Hook didn’t listen to the ship. He saw only wood and canvas, not the wild spirit within. Thus during that final battle the ship broke beneath him and gave its skeleton up to the waves, a skilled horse lead by a headstrong but foolish rider. Yet it did not perish like its captain, only sank to the depths to sleep in sea salt. The ship remained slumbering until another rose it from its watery grave and bound its bones back together with silver and silence, replaced its torn sails with cloth of shadow, threaded its frayed ropes with cords of jetstream. This new captain understood the soul of a ship must be tended as much as its body and she fed that soul with gunpowder, blood, and freedom. Beneath her hands the ship shuddered awake and tasted the storm winds again.
Hook had taken no delight in the ship; it was merely a means of conveyance, a mobile weapon. She appreciates every nail and knot, though, knows every curve and edge, and so the ship responds in kind. Racing over the waves, they are one, horse and rider, and in battle the ship knows its dance without needing any instruction. It sails faster and fires harder than it ever did for its last captain. It is a wolf of water and air, darkness and speed. She delights in its strength and it delights in her hunger.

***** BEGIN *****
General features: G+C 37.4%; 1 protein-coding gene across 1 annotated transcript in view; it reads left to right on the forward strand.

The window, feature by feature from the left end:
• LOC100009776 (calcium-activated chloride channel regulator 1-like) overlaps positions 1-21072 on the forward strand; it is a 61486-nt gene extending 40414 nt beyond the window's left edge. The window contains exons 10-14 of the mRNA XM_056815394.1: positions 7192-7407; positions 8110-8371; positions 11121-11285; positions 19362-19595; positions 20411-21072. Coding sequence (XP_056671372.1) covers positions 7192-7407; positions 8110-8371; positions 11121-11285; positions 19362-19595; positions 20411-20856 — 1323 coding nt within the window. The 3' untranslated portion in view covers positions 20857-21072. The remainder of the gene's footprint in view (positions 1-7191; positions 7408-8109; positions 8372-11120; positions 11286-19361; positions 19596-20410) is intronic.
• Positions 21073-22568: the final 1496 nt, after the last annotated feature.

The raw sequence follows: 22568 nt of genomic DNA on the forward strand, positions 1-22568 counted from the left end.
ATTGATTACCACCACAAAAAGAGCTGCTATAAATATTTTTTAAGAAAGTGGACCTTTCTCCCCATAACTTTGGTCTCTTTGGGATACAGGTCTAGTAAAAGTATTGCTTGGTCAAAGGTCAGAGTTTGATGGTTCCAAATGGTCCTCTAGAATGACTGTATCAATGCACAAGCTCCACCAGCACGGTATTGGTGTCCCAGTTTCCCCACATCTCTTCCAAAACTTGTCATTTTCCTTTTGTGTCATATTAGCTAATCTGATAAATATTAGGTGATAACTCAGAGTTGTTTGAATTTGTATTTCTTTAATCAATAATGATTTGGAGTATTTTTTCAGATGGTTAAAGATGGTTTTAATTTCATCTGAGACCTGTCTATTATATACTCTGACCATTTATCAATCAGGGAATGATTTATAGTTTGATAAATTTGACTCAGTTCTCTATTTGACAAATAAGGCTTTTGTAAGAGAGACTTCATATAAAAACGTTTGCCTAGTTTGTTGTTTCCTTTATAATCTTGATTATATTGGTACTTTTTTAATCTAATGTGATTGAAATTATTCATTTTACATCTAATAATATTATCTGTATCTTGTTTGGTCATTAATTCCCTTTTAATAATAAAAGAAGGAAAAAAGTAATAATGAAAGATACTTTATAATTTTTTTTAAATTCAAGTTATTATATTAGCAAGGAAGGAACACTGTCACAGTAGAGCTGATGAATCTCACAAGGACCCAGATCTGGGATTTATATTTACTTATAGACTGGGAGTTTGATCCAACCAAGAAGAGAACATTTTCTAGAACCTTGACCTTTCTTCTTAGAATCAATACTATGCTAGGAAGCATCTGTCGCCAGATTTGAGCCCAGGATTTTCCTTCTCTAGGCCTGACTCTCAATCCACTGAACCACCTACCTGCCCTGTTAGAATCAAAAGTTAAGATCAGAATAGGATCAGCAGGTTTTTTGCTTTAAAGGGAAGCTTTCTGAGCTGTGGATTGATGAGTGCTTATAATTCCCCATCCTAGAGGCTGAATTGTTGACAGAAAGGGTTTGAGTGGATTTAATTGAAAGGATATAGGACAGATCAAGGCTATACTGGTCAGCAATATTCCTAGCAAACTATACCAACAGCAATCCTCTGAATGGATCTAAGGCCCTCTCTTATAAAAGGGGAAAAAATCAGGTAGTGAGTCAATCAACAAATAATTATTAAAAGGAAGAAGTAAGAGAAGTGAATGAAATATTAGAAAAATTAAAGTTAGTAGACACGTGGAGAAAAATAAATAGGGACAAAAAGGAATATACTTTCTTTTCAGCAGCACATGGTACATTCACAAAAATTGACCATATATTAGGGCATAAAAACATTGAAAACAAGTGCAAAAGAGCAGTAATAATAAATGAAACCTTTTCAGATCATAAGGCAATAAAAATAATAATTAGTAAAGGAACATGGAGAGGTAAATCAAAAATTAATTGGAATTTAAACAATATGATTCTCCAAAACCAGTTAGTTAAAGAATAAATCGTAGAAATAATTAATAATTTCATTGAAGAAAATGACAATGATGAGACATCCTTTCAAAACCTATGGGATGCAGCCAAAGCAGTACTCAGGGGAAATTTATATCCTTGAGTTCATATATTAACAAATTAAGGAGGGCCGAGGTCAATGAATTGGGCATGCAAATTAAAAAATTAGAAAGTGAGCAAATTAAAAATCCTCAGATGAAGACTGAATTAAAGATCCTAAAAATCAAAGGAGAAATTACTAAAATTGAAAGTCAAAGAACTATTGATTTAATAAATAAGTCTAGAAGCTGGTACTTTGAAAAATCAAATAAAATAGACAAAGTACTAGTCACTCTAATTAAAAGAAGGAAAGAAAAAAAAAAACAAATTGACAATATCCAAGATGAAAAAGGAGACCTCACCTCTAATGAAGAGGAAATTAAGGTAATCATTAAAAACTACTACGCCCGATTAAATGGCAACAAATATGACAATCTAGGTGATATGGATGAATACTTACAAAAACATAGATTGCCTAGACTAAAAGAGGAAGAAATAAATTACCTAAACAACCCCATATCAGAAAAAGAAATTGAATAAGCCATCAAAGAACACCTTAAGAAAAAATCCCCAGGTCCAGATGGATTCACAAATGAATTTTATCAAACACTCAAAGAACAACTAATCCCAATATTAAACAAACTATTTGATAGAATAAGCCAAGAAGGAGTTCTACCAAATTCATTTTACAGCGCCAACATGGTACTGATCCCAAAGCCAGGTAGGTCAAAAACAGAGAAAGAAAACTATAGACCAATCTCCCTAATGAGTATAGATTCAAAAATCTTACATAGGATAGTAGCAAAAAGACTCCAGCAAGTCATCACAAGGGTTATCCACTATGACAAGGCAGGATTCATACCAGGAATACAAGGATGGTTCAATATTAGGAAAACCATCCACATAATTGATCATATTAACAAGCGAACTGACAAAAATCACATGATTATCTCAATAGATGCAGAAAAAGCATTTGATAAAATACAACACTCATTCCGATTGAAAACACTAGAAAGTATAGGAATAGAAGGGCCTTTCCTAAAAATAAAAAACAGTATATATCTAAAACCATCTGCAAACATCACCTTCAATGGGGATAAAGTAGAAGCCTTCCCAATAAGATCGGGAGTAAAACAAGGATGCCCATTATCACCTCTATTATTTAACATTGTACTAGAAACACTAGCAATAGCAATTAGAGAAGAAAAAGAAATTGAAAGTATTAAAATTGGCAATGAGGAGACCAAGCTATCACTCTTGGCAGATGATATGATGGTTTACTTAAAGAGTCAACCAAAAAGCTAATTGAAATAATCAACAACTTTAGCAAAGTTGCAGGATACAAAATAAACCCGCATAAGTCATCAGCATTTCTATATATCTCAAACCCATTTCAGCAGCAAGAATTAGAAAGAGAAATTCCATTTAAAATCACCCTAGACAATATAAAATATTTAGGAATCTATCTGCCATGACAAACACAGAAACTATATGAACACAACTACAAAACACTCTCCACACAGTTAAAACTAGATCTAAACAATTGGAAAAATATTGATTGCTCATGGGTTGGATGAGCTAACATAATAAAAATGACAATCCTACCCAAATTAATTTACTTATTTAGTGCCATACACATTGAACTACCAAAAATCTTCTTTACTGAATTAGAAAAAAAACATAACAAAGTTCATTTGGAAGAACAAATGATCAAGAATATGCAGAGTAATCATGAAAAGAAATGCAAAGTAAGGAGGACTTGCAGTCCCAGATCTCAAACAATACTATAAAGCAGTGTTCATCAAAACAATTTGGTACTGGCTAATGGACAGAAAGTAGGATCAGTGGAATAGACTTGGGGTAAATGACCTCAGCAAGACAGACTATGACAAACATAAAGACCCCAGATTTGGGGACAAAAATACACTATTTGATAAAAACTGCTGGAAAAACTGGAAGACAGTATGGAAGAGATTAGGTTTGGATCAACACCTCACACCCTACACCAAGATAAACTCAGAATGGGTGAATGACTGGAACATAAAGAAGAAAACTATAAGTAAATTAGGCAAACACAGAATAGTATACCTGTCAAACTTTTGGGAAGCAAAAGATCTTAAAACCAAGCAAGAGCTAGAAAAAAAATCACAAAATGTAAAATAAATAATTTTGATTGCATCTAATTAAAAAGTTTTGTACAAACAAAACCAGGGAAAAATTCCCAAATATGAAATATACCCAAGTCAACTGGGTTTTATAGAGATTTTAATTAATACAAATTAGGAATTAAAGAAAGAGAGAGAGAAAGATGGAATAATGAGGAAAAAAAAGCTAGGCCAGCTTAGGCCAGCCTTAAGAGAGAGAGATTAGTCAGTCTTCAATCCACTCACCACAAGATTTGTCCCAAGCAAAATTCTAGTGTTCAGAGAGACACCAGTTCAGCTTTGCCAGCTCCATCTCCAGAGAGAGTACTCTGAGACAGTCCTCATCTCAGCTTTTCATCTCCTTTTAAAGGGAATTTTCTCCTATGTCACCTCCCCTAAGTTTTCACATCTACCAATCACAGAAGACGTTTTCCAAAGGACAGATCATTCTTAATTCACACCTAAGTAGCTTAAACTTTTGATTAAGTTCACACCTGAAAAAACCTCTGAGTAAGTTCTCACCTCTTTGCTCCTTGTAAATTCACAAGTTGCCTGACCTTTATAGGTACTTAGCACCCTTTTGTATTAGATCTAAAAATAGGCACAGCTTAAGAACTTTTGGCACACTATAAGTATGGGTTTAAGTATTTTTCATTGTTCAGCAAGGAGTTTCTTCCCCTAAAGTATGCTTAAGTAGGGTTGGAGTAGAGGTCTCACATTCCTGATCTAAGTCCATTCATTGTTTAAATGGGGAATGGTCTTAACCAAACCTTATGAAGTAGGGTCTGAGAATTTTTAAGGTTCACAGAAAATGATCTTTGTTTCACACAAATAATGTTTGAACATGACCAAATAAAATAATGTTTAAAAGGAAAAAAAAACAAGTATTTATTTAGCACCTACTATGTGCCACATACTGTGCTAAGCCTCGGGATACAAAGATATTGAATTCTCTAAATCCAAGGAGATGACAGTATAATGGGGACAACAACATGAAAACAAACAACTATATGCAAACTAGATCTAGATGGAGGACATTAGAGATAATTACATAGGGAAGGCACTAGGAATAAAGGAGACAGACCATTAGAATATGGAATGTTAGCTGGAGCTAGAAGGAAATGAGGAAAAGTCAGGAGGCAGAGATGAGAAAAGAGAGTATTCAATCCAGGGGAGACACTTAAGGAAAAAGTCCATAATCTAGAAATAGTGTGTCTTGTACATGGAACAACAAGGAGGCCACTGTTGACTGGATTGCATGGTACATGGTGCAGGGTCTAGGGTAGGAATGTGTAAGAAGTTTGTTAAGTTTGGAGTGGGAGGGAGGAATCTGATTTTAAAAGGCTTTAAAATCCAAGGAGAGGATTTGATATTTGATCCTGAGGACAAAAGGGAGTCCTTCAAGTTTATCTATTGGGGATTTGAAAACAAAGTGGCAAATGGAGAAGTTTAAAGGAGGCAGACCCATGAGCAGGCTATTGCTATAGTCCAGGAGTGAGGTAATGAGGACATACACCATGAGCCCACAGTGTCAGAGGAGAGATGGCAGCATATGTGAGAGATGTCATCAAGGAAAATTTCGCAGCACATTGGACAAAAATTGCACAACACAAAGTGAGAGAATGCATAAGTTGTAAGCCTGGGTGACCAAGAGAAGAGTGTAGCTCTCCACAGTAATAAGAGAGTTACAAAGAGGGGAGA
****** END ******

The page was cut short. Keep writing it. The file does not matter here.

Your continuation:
Hands on the polished rail, she closes her eyes and opens herself to the sounds of snapping sails, splashing waves, groaning wood and rope. She listens to the ship, feels it move beneath her and around her. She knows what final, fatal mistake Hook made. He didn’t listen to the ship. Riding into war, he trusted himself more than his steed. She will not make the same mistake.
She will not make any of his mistakes.